I purchased a pair of Ohm Walsh Tall 2000 but wound up returning them. I did the research, read many reviews and forum posts in advance. I even send Ohm photo and diagram of my listening room. I thought they would be a good fit for my mostly untreated room. Much to my surprise and disappointment, they did not best my previous monitors (Jade 3s) and sub (HSU) setup. I do have a somewhat odd room, hence contacting Ohm before purchasing. I spent two months tweaking placement and trying different cables. I really tried to like them. Biggest factor for me was the top end was almost shrill, and they did not image as well as the Jade 3s. My observations we confirmed by a few others as well. The overall presentation was just not engaging. My kit is all PSA, maybe just a synergy thing.
Ohm was very responsive with communications. What really got me was they much later suggested placement position that totally would not work. But that is why I sent them photo and diagram BEFORE placing the order! So I was out cost of shipping them back. From what I can see I am in the minority.
Have since purchased Spendor A7s and pair of REL S/3s and am well pleased.
I at one time owned a pair of Walsh 5000s (‘Tall’). The largest loudspeaker in the Ohm Walsh lineup. I couldn’t, after a great deal of effort, get them properly integrated in my listening environment. The result was a tonal balance that was never right or even close to being right. The frustrating part of that experience is I could alter the balance through room placement, but it was always wrong. I favor neutrality, my system is built on that premise, and 5000s didn’t work out.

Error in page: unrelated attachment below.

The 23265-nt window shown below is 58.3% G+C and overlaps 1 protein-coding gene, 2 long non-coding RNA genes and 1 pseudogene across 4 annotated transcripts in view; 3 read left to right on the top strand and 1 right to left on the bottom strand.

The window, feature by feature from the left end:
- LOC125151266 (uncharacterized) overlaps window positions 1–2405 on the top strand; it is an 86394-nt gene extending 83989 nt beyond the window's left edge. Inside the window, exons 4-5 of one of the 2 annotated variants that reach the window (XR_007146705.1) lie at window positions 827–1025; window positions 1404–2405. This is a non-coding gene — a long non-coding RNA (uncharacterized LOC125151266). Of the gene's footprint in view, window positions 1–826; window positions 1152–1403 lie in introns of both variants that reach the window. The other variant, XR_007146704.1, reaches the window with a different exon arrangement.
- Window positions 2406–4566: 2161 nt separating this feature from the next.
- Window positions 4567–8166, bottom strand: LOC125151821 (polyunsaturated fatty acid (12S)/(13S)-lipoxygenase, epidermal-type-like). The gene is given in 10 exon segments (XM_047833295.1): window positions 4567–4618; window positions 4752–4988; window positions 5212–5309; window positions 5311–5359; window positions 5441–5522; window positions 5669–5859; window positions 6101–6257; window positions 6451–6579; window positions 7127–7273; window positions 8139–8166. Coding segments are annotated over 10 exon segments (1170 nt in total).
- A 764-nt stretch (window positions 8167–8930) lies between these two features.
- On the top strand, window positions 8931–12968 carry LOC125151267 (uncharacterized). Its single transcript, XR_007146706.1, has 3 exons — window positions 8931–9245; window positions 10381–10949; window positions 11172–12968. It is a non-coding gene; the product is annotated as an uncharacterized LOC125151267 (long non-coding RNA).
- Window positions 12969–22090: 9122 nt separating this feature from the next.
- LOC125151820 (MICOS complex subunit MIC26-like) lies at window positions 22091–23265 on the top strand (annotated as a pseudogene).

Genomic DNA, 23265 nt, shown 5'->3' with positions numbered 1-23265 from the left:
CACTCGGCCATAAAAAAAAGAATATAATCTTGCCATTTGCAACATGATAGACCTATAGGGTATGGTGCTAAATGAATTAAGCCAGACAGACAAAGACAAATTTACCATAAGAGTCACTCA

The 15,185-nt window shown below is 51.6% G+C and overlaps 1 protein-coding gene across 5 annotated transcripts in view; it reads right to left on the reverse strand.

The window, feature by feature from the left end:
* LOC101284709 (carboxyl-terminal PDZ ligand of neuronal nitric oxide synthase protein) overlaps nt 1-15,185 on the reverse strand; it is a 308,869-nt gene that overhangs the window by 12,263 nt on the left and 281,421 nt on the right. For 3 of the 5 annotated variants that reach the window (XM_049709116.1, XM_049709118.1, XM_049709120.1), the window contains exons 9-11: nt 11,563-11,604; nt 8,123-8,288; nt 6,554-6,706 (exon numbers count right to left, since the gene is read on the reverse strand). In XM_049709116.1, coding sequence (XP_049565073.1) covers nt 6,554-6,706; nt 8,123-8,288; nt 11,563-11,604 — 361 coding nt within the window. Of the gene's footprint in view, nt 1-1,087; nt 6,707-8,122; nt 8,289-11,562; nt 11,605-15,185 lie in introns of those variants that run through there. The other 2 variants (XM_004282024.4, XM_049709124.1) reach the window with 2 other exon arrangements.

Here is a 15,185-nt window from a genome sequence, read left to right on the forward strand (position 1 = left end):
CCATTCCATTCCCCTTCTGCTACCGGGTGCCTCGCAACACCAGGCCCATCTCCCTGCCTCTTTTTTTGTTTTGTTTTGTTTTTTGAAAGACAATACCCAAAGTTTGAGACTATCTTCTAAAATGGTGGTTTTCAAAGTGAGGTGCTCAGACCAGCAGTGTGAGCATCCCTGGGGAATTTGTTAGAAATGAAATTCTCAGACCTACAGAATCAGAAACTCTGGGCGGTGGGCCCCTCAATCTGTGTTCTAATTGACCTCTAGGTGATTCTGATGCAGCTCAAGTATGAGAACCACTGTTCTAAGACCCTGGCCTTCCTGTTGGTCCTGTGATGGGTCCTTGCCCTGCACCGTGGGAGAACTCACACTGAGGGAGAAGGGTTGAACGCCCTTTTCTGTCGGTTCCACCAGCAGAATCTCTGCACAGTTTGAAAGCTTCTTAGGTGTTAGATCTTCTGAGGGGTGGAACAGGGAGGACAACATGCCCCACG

In my opinion, having tried the 5000s with two different amplifiers and sets of speaker cables, the issue is not amplifier or cable synergy. It is whether the Controlled Directivity approach is going to gel in your listening room.
Walsh does back it’s loudspeakers with a 120 day in-home trial, so you have time to experiment. Just be aware, if my attempt at making the 5000s integrate in my environment is any indication, that the Walsh’s will either work out right away or won’t because of the twitchy nature of the dispersion of the system. Don’t try to force yourself to like them if they aren’t panning out.
I bought a pair of refurbished Ohm Walsh 4s. I have not heard many good systems or speakers to compare them to, but they certainly fill my untreated room with sound. It is everywhere. I don’t know if I have heard proper imaging, because it’s not going to happen in my house and I don’t hang with an audiophile crowd. I have stereo rel subs at a very low crossover and volume, and they actually tamed an amazing amount of bass from the Ohm’s, or added definition.